Masterpiece Cakeshop Ltd. V. Colorado Civil Rights Commission was one of the most awaited decisions of the year. The Supreme Court had to balance the interests of freedom of religious expression vs. anti-gay discrimination.

According to Colorado Anti-Discrimination Act (CADA), it is unlawful and discriminatory to deny goods and services to customers based on sexual orientation. When a same sex couple, Graig and Mullins, tried ordering a custom cake from Masterpiece Cakeshop the owner, Jack Phillips refused. Phillips didn’t fully refuse service, he offered the couple any premade item from the shop. But he refused to put his personal touch on an event that he believed violated his religion and his belief that the union of marriage should be limited to a man and a woman.

Craig and Mullins filed a CADA complaint with the Colorado Civil Rights Commission. The Commission found in their favor and the Colorado State Court upheld the ruling.

The Supreme Court, in a 7 to 2 decision, reversed the Colorado courts. The Court cited Phillips’ right to free exercise of religion. The decision was narrow and had several Justices concurring, making the decision difficult to use in as a future precedent. Writing for the Court, Justice Kennedy, a staunch supporter of LGBT rights, focused on the Commission’s clear and open hostility toward Phillips’ religious beliefs, even comparing them to slavery and Holocaust. Furthermore, in the past, the same Commission permitted another baker to decline to bake cakes with discriminatory messages. The Commission clearly showed bias for a particular viewpoint.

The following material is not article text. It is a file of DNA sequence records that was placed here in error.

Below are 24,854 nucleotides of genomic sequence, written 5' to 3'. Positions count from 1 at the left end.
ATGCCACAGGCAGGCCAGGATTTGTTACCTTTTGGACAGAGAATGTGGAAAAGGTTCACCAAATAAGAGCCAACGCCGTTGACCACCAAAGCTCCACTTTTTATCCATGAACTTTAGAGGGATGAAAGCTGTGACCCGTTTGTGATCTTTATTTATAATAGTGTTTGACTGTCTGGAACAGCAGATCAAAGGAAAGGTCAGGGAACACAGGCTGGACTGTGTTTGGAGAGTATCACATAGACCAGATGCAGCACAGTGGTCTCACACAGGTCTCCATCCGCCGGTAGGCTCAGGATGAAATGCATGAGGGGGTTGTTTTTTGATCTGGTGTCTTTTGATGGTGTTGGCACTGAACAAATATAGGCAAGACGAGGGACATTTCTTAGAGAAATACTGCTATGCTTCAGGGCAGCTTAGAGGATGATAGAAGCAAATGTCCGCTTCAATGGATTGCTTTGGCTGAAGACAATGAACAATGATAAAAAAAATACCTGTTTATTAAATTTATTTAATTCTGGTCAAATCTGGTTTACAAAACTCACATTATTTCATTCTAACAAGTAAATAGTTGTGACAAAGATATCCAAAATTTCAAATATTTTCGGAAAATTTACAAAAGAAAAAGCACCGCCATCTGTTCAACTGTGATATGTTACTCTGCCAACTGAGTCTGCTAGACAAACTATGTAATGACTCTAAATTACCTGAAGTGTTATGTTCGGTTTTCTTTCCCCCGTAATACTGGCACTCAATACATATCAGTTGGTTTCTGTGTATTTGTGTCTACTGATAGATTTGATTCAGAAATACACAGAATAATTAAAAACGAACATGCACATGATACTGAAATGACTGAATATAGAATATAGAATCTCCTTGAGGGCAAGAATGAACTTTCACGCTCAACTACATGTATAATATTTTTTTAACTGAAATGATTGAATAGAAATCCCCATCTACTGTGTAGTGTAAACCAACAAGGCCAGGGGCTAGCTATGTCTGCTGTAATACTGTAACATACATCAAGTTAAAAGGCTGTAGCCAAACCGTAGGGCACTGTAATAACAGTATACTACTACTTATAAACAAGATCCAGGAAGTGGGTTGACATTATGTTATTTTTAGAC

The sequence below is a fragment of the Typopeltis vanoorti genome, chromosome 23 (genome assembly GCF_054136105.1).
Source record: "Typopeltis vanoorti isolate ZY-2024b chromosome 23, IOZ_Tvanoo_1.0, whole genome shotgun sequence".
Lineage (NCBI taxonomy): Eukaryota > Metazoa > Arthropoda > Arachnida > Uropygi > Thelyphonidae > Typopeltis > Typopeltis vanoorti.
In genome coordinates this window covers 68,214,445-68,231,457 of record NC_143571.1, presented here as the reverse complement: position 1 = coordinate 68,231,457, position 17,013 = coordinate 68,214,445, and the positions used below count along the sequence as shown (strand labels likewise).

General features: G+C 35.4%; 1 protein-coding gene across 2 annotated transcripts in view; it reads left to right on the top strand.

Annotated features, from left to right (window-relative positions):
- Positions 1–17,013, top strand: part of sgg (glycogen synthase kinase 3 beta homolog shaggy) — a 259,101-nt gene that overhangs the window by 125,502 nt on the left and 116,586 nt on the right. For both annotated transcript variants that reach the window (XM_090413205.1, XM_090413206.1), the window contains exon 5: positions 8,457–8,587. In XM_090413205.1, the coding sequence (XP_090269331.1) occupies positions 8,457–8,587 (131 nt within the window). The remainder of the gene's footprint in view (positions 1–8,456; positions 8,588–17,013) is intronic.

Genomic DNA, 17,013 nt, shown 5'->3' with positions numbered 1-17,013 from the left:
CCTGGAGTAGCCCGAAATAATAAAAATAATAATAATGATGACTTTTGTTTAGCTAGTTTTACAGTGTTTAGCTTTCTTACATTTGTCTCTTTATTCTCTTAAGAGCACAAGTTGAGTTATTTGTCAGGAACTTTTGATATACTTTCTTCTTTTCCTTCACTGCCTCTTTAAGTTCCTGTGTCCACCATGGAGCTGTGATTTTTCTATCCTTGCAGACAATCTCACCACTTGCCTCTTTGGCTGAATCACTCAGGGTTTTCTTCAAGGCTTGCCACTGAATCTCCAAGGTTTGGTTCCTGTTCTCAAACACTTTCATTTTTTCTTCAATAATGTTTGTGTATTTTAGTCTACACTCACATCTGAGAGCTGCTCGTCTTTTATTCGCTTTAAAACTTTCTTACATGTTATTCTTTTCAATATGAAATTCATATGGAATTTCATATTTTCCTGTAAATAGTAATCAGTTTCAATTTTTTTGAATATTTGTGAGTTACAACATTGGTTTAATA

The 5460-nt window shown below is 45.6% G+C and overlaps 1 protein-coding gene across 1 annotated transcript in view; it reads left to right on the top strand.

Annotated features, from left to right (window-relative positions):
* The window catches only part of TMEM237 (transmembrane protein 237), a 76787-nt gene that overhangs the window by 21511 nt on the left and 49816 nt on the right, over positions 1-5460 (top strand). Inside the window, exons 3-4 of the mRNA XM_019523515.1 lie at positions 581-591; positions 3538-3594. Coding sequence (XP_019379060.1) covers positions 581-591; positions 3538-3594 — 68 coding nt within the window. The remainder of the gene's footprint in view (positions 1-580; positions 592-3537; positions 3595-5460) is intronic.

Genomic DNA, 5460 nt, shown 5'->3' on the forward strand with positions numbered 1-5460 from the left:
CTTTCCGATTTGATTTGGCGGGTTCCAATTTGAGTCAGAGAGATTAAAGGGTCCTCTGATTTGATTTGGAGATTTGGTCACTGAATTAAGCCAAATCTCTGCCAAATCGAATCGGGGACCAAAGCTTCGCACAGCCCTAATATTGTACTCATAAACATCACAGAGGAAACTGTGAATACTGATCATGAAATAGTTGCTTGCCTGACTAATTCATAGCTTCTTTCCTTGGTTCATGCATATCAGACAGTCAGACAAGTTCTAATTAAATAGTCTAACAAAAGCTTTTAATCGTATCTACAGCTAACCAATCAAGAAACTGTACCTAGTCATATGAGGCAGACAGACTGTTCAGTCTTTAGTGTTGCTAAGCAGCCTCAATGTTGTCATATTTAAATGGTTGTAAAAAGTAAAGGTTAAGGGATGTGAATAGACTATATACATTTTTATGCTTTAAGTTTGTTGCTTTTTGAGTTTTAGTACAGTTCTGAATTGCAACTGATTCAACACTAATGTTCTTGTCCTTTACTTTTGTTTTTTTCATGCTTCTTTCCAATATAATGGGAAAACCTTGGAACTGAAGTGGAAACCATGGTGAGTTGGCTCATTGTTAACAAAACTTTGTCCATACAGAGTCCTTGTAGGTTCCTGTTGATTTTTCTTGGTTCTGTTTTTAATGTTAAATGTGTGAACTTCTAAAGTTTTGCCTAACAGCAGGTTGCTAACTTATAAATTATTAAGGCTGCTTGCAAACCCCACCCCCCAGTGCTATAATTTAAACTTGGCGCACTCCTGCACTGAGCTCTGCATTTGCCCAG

What is the impact of this decision on the future? It leaves open the possibility that a neutral public accommodations law might be applied to prevent business owners from denying goods and services to same-sex couples. 

Many amicus briefs filed in this case argued that allowing a religious or free speech exemption from public accommodations, fair employment and other civil rights laws would decimate protections for women, racial minorities, LGBTQ people, people with disabilities, etc.

At the same time, many businesses, owned by religious people, were eagerly awaiting guidance from this decision. In the future, is a Jewish Orthodox catering hall obligated to provide services to a gay couple? Is a Muslim imam obligated to marry a lesbian couple?  Even though the Court ruled for the baker in this case, the decision does not provide a clear answer.